In the two months before Kaprizov's injury (January 8 - March 8), the Wild shot a ghastly 4.8% at 5-on-5. That wasn't just the worst rate in hockey. The Ottawa Senators were 31st over that time, the next-worst team, and even they shot 6.0%.

     

    Major players on this team couldn't buy a goal when they were on the ice. The Wild shot 3.0% at 5-on-5 with Matt Boldy on the ice and 3.1% with Joel Eriksson Ek. Those two logged over 330 minutes each. Matt Dumba almost played 500 5-on-5 minutes, a span where the Wild shot only 4.1%.

     

    [caption id=attachment_146153" align="alignnone" width="659]Screenshot-2023-03-16-at-7.37.50-PM.png Courtesy of Evolving Hockey[/caption]

     

    520 NHLers logged 200 or more 5-on-5 minutes in that two-month stretch. As you can see above, Alex Goligoski, Connor Dewar, and Calen Addison are also in the bottom-15. Look at the bottom-50, and Jon Merrill, Ryan Reaves, and Brandon Duhaime make appearances.

     

    Sometimes you're just due for some goals, and if you look at the biggest beneficiaries of Minnesota's scoring output, those guys who've been near the bottom pop up. Boldy's picked up five points, Reaves has four, Dewar and Eriksson Ek each have three, and Goligoski has two. Even a player like Merrill hasn't registered a point, but suddenly, the team is shooting 23% with him on the ice at 5-on-5.

     

    Obviously, this isn't going to last, but more importantly: Neither was shooting under 5% at 5-on-5.

     

    What's great is that Minnesota's streaks tend to come at the exact right times. When no one but Kaprizov could buy a goal, Filip Gustavsson and Marc-Andre Fleury came to the rescue. When their two goalies looked human in their most recent games, the scoring stepped up despite losing Kaprizov.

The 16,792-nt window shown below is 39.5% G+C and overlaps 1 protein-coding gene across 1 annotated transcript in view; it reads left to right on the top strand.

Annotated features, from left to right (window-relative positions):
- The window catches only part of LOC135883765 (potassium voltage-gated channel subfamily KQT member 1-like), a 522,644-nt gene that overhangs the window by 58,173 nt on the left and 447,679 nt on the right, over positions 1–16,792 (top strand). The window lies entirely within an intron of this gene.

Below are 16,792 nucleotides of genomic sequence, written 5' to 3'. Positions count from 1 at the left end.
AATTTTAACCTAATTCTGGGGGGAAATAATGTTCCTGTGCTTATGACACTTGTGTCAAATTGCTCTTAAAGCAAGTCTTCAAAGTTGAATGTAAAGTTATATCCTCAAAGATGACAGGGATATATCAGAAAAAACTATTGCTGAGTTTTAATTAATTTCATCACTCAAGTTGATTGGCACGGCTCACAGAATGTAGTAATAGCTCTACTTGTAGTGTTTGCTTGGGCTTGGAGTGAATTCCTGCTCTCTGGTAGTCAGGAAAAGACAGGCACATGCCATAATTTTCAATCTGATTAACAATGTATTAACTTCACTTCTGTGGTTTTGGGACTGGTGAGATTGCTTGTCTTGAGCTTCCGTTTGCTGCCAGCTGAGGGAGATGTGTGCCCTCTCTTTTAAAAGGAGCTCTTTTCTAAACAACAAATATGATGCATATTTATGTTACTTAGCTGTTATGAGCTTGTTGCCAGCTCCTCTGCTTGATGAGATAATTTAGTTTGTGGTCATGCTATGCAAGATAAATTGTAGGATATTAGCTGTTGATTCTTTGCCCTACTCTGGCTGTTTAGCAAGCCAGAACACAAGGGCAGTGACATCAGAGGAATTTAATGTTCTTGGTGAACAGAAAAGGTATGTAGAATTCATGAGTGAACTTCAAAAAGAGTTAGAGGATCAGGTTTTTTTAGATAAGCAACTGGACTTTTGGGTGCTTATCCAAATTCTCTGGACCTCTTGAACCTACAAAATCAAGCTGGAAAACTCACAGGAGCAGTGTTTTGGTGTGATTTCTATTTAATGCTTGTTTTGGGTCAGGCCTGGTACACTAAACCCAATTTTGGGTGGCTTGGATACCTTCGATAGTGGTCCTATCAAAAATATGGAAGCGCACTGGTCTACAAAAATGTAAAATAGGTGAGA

It's not ideal to rely on the "timely" goal or save to carry you to wins, but that's the sort of game Minnesota has to play to succeed this year. It's not because they're a paper tiger, or winning only because of absurd luck. Their possession numbers are strong. Over their last 25 games, they're controlling 53.1% of the expected goal share, eighth in hockey.

     

    But they've played some low-event hockey during that time. For every hour of 5-on-5 play, they and their opponents combined for 5.03 expected goals per hour. With so few scoring chances up for grabs, Minnesota's relying on getting that timely goal and save, because the games are so tight.

     

    It's obviously working for them now, and their potential Round 1 opponents, the Dallas Stars (5.03 xGF+xGA per hour) and Colorado Avalanche (5.21), also play a low-event style. Will it work for Minnesota? Maybe. They have the goaltending for it, and all it takes is a bounce or two in these low-scoring slugfests. But in the meantime, let's enjoy this goals outburst while we can, and hope that Minnesota can continue to get these timely streaks.

     

    All data from Evolving Hockey unless otherwise indicated.